Vacuum the furniture with a brush attachment. Removing surface dust and dirt will help prevent these impediments from being ground into your furniture as you shampoo it.
Place a large towel on the floor in front of the upholstered piece. This is where you will place the two bowls and sponge as you shampoo your furniture.
Fill a small bowl or bucket with cool water. Set it aside.
Squirt about 2 tablespoons of mild liquid dish soap into another medium-sized bowl or bucket. Turn on your faucet and wait for the water to turn very warm but not hot.
Fill it with about 4 cups of water, or until a surge of bubbles forms.
Dip a clean sponge about halfway into the sudsy water. Squeeze it out gently so that it doesn’t drip.
You should have a fairly even distribution of water and soap on the sponge.
Begin shampooing your furniture, working from the top down and on one small section at a time. Dab the furniture with the sponge and then work the suds into the furniture in a circular motion.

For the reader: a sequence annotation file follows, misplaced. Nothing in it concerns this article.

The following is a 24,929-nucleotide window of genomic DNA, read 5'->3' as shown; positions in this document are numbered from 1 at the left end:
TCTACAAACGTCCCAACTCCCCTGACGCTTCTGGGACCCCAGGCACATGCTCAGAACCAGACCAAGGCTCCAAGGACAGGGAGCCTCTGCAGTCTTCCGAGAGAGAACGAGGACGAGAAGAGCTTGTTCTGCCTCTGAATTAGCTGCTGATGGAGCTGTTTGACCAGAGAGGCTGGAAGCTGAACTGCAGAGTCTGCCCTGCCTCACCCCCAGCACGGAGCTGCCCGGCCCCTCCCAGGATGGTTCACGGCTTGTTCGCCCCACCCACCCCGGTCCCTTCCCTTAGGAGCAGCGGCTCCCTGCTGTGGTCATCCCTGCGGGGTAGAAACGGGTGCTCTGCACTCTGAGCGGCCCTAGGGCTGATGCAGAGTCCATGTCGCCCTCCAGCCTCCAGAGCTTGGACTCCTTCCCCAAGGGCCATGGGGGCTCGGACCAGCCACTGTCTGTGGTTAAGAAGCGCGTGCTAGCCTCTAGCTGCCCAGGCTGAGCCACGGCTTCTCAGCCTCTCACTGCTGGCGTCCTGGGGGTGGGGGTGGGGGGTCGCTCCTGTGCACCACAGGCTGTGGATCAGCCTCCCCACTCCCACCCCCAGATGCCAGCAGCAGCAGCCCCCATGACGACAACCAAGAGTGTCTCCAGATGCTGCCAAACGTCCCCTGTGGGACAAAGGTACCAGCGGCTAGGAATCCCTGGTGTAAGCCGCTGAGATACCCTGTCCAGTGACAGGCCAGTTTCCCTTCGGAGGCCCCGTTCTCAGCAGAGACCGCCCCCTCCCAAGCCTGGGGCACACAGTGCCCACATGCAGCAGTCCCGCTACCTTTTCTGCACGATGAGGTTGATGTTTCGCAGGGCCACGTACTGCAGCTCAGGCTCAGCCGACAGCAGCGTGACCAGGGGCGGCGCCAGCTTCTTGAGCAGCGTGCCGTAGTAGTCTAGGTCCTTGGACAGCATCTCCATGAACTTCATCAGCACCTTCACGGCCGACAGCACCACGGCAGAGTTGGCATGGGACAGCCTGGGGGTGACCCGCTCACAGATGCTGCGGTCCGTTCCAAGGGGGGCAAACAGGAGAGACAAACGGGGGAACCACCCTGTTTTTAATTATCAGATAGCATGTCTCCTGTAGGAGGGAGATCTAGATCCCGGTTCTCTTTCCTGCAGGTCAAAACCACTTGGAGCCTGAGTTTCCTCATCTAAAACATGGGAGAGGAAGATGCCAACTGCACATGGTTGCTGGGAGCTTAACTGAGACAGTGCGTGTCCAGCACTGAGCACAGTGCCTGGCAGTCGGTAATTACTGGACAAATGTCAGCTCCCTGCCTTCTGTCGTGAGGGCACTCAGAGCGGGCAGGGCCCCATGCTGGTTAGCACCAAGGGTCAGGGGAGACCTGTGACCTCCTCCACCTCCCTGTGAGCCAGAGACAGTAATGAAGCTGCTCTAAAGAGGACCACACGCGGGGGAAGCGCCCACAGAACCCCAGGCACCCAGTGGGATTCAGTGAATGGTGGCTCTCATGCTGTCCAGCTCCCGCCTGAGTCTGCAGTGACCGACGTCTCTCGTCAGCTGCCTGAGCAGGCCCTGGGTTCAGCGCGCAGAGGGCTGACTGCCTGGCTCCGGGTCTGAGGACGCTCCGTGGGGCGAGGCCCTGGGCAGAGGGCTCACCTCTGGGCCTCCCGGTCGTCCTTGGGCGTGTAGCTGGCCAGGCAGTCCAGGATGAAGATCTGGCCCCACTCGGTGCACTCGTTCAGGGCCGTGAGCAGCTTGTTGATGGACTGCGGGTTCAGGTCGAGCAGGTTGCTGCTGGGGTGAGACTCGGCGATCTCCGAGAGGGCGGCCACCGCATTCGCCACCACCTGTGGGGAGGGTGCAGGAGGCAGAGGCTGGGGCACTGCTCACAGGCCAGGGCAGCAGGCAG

As the sponge dries out, immerse the sponge in the suds again and reapply.
Dip the second sponge into the bowl or bucket filled only with water once you are confident that you have removed a stain or the furniture is clean. Continue shampooing your furniture in this manner — applying the soap and then removing the soap residue with a damp sponge — until you are finished.
Let your furniture dry naturally or, if you’re in a hurry, wipe it with a clean towel. In the latter case, it still may take a few hours for the moisture to completely evaporate.
Go over your furniture with a fine-bristle brush — and in one direction only — to restore the look of matted-down fibers.
Things You Will Need
- Vacuum with brush attachment piece
- Gentle dish soap
- 2 large work towels
- 2 medium bowls or small buckets
- 2 soft sponges
- This shampooing technique should remove dirt, pen and pencil marks, coffee, wine and other stains, safely and easily. Blot spills of any kind immediately to increase your chances of removing all trace of them.
- It’s always a good idea to check the manufacturer’s instructions for your furniture. But don’t be surprised if the instructions steer you to expensive commercial cleaning products, which will impact your indoor air quality.